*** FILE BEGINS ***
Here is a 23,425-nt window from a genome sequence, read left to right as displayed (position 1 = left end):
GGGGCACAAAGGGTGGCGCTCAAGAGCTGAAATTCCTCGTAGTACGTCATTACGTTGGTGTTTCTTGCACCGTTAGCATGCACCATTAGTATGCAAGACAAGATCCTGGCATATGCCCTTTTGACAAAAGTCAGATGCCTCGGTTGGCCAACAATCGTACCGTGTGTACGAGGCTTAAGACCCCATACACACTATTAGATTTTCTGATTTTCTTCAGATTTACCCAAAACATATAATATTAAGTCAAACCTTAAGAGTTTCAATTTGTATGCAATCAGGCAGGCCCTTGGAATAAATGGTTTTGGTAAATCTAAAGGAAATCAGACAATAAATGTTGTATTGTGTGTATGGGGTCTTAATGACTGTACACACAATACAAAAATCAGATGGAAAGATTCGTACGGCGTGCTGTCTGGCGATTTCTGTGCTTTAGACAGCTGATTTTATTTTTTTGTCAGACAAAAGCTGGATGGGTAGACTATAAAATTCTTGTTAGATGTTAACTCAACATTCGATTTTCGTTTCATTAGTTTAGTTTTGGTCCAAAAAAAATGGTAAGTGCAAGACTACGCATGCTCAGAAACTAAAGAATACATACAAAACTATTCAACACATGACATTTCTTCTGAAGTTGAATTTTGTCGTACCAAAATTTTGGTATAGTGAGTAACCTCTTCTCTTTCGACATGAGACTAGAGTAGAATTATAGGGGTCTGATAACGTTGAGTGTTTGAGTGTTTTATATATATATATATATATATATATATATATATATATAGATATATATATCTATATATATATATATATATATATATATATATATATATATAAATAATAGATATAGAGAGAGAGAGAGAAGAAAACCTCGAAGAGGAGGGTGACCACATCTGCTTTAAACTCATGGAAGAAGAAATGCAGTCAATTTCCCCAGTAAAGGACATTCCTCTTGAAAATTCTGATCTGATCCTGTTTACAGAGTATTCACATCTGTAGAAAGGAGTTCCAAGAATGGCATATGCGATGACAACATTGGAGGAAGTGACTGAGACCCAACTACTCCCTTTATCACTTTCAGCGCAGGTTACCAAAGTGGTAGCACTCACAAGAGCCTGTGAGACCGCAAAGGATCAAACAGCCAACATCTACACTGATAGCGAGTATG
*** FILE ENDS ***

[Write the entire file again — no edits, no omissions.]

Here is a 23,425-nt window from a genome sequence, read left to right as displayed (position 1 = left end):
GGGGCACAAAGGGTGGCGCTCAAGAGCTGAAATTCCTCGTAGTACGTCATTACGTTGGTGTTTCTTGCACCGTTAGCATGCACCATTAGTATGCAAGACAAGATCCTGGCATATGCCCTTTTGACAAAAGTCAGATGCCTCGGTTGGCCAACAATCGTACCGTGTGTACGAGGCTTAAGACCCCATACACACTATTAGATTTTCTGATTTTCTTCAGATTTACCCAAAACATATAATATTAAGTCAAACCTTAAGAGTTTCAATTTGTATGCAATCAGGCAGGCCCTTGGAATAAATGGTTTTGGTAAATCTAAAGGAAATCAGACAATAAATGTTGTATTGTGTGTATGGGGTCTTAATGACTGTACACACAATACAAAAATCAGATGGAAAGATTCGTACGGCGTGCTGTCTGGCGATTTCTGTGCTTTAGACAGCTGATTTTATTTTTTTGTCAGACAAAAGCTGGATGGGTAGACTATAAAATTCTTGTTAGATGTTAACTCAACATTCGATTTTCGTTTCATTAGTTTAGTTTTGGTCCAAAAAAAATGGTAAGTGCAAGACTACGCATGCTCAGAAACTAAAGAATACATACAAAACTATTCAACACATGACATTTCTTCTGAAGTTGAATTTTGTCGTACCAAAATTTTGGTATAGTGAGTAACCTCTTCTCTTTCGACATGAGACTAGAGTAGAATTATAGGGGTCTGATAACGTTGAGTGTTTGAGTGTTTTATATATATATATATATATATATATATATATATATATAGATATATATATCTATATATATATATATATATATATATATATATATATATATAAATAATAGATATAGAGAGAGAGAGAGAAGAAAACCTCGAAGAGGAGGGTGACCACATCTGCTTTAAACTCATGGAAGAAGAAATGCAGTCAATTTCCCCAGTAAAGGACATTCCTCTTGAAAATTCTGATCTGATCCTGTTTACAGAGTATTCACATCTGTAGAAAGGAGTTCCAAGAATGGCATATGCGATGACAACATTGGAGGAAGTGACTGAGACCCAACTACTCCCTTTATCACTTTCAGCGCAGGTTACCAAAGTGGTAGCACTCACAAGAGCCTGTGAGACCGCAAAGGATCAAACAGCCAACATCTACACTGATAGCGAGTATG